Parag, this is Don. The increase in receivables, when you look at that again, it's the comment on inventory, it's driven by our end demand and overall revenue increase. And our balance -- the increase in the balance this quarter was driven by a higher Q1 revenue and a combination of the customer linearity and customer mix, because we do, in fact, have different payment terms among customers. So based on that mix and when that mix occurs during the quarter, it does impact the overall velocity measures. But I want to step back and say, when you look at the improvements we've built in the balance sheet over the last two to three years in the business, and I take a look at the asset base both from an inventory standpoint and a receivables standpoint, it's as strong as it has ever been. So the quality of that asset growth is extremely good.

Operator

Our next question comes from Jonathan Goldberg with Deutsche Bank.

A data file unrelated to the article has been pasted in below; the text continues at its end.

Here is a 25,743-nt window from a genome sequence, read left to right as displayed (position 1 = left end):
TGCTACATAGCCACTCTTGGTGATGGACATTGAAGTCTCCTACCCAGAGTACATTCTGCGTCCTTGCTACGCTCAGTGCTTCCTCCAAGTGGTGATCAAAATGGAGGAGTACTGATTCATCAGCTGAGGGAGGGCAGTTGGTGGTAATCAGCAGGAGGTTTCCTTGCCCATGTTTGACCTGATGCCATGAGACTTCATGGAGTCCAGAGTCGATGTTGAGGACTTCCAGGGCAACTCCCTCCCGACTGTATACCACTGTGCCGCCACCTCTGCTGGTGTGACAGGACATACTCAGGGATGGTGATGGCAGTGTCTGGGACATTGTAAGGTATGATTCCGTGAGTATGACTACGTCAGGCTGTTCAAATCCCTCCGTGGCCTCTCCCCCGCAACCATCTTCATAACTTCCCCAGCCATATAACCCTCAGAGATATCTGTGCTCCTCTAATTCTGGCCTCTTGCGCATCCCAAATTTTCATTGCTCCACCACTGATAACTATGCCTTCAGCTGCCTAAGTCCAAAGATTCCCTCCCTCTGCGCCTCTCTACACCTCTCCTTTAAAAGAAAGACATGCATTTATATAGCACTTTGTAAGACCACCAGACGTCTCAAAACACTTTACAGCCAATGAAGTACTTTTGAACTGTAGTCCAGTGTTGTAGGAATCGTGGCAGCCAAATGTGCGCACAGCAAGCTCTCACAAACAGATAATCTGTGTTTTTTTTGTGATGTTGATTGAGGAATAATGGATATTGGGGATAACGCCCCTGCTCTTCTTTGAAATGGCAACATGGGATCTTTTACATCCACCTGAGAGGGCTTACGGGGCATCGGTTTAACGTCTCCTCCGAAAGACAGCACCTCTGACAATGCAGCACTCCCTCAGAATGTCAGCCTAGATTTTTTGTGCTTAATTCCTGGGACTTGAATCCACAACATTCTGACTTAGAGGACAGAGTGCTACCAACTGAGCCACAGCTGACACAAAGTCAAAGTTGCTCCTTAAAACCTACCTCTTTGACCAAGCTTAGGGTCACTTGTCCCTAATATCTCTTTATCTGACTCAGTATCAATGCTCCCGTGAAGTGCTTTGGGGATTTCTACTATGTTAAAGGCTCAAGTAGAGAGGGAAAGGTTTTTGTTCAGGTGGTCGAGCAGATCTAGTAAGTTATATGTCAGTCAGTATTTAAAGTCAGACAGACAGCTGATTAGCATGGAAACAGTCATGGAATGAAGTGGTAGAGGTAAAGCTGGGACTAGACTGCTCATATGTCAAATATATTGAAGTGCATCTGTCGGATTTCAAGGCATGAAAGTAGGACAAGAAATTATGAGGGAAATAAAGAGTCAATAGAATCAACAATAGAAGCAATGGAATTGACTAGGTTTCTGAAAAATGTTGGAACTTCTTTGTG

Jonathan Goldberg - Deutsche Bank AG

Just a quick housekeeping question first. Have you broken out linearity as a percentage of revenue?

Donald Palette

No, we haven't yet, Jonathan. The breakout is the mobile Internet access was roughly about 60% of our revenue, 2G-feature phones about 20%, and linear products roughly 20%.

Jonathan Goldberg - Deutsche Bank AG

Okay. And then, Liam, I think a question for you. Could just talk a little bit about market dynamics you're seeing in China? How are your products faring there? How do you think your share is trending this quarter?

Liam Griffin

Sure. Yes, I mean what we're seeing right now in China is that the 2G market is really going through some changes. The local manufacturers of the indigenous Chinese sources are really contracting. But at the same time, we're actually seeing some share gains from some of the traditional Tier 1s, Nokia, Samsung and others going back into China at the low end. So that's one of the dynamics. For us, we obviously approach China conservatively. We know there could be some volatility. But at the same time, we're doing quite well with companies like Huawei and ZTE in the infrastructure space. We're making progress now in data cards, 3G data cards. And jumping into Taiwan, we're seeing some really nice potential and new design wins at HTC.

Operator

Our next question comes from Ittai Kidron with Oppenheimer & Company.

Ittai Kidron - Oppenheimer & Co. Inc.